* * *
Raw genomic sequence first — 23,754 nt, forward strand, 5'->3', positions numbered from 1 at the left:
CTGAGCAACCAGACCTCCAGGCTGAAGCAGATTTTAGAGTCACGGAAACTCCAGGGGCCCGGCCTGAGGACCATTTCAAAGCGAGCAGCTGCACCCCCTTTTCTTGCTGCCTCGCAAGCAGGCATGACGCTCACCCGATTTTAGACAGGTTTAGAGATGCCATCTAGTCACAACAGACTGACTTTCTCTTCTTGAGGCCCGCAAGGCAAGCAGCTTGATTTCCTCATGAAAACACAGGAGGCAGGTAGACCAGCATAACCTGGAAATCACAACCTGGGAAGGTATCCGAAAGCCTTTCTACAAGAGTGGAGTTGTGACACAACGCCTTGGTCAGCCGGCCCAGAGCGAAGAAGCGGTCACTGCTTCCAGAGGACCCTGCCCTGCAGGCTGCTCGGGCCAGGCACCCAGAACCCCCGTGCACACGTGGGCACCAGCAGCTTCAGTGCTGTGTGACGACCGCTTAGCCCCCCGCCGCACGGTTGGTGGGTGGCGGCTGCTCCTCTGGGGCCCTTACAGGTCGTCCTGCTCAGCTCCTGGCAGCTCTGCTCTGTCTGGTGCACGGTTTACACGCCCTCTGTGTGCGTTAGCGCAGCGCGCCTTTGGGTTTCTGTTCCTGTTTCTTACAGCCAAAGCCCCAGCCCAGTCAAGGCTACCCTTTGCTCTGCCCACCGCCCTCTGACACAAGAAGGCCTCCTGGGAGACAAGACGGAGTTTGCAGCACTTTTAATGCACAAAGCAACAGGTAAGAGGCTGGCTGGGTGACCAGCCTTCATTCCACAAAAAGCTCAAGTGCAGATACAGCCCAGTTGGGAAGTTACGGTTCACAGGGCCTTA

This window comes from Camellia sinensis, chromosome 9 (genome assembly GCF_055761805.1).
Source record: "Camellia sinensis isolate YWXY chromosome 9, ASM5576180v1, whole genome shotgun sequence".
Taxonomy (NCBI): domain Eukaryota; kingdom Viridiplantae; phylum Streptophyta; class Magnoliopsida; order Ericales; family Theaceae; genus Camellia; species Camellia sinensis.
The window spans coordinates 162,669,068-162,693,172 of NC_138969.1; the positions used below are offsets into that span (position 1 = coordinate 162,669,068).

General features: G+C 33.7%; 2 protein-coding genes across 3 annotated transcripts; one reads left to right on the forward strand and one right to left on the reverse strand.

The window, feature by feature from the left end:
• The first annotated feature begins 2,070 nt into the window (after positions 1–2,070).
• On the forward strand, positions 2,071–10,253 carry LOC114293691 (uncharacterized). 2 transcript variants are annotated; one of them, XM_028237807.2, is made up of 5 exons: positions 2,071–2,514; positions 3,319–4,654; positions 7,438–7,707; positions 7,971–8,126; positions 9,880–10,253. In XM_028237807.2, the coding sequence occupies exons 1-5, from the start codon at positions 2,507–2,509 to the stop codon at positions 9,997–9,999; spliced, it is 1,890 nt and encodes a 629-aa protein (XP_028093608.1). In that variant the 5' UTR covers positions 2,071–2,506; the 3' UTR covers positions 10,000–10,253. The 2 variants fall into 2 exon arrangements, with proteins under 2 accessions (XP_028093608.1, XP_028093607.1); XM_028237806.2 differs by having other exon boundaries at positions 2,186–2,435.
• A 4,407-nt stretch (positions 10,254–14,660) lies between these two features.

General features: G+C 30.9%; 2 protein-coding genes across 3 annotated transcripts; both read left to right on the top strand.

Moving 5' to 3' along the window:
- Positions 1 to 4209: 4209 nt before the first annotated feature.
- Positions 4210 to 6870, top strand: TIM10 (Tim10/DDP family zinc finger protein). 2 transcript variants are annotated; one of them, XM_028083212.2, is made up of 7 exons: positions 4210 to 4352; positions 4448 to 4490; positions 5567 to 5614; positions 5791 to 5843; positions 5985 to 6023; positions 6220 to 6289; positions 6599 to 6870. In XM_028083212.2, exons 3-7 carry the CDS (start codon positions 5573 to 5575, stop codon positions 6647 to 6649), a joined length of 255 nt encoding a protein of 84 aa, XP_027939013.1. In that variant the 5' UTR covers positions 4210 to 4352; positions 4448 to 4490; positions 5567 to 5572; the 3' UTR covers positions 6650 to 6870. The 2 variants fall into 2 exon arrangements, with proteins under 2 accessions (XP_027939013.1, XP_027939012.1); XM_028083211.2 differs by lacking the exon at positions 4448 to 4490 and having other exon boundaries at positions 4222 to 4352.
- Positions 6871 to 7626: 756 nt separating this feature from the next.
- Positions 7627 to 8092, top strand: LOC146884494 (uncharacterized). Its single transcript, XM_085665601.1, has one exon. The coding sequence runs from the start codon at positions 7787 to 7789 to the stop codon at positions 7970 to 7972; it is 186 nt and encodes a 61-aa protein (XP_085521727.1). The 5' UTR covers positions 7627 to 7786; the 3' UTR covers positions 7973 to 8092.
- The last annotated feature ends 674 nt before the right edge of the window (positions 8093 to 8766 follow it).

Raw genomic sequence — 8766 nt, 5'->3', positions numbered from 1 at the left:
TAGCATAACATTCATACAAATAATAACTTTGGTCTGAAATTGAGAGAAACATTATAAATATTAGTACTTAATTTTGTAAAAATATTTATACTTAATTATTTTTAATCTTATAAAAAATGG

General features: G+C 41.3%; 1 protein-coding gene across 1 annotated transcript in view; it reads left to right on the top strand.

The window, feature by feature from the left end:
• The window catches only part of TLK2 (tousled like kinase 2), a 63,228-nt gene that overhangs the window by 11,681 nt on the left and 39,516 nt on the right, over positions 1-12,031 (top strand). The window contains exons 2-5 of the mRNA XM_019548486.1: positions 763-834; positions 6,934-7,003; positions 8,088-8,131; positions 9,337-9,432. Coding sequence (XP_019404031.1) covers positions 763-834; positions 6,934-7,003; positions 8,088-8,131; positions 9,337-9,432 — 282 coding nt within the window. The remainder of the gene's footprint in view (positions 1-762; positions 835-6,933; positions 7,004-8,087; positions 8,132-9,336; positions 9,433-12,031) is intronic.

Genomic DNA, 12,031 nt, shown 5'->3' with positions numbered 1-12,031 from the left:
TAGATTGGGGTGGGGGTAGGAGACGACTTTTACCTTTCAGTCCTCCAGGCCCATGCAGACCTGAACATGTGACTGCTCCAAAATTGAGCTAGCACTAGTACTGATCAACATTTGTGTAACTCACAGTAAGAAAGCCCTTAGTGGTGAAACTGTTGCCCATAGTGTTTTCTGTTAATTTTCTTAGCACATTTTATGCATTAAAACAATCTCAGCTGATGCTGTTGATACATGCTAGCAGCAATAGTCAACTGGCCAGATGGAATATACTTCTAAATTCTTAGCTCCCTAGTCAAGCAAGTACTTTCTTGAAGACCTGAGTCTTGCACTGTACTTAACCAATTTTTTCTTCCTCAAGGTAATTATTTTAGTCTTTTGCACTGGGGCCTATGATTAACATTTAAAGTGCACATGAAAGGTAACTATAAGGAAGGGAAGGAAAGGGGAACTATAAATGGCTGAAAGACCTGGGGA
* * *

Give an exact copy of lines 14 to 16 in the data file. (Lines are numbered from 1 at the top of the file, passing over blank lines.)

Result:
- Positions 1 to 4209: 4209 nt before the first annotated feature.
- Positions 4210 to 6870, top strand: TIM10 (Tim10/DDP family zinc finger protein). 2 transcript variants are annotated; one of them, XM_028083212.2, is made up of 7 exons: positions 4210 to 4352; positions 4448 to 4490; positions 5567 to 5614; positions 5791 to 5843; positions 5985 to 6023; positions 6220 to 6289; positions 6599 to 6870. In XM_028083212.2, exons 3-7 carry the CDS (start codon positions 5573 to 5575, stop codon positions 6647 to 6649), a joined length of 255 nt encoding a protein of 84 aa, XP_027939013.1. In that variant the 5' UTR covers positions 4210 to 4352; positions 4448 to 4490; positions 5567 to 5572; the 3' UTR covers positions 6650 to 6870. The 2 variants fall into 2 exon arrangements, with proteins under 2 accessions (XP_027939013.1, XP_027939012.1); XM_028083211.2 differs by lacking the exon at positions 4448 to 4490 and having other exon boundaries at positions 4222 to 4352.
- Positions 6871 to 7626: 756 nt separating this feature from the next.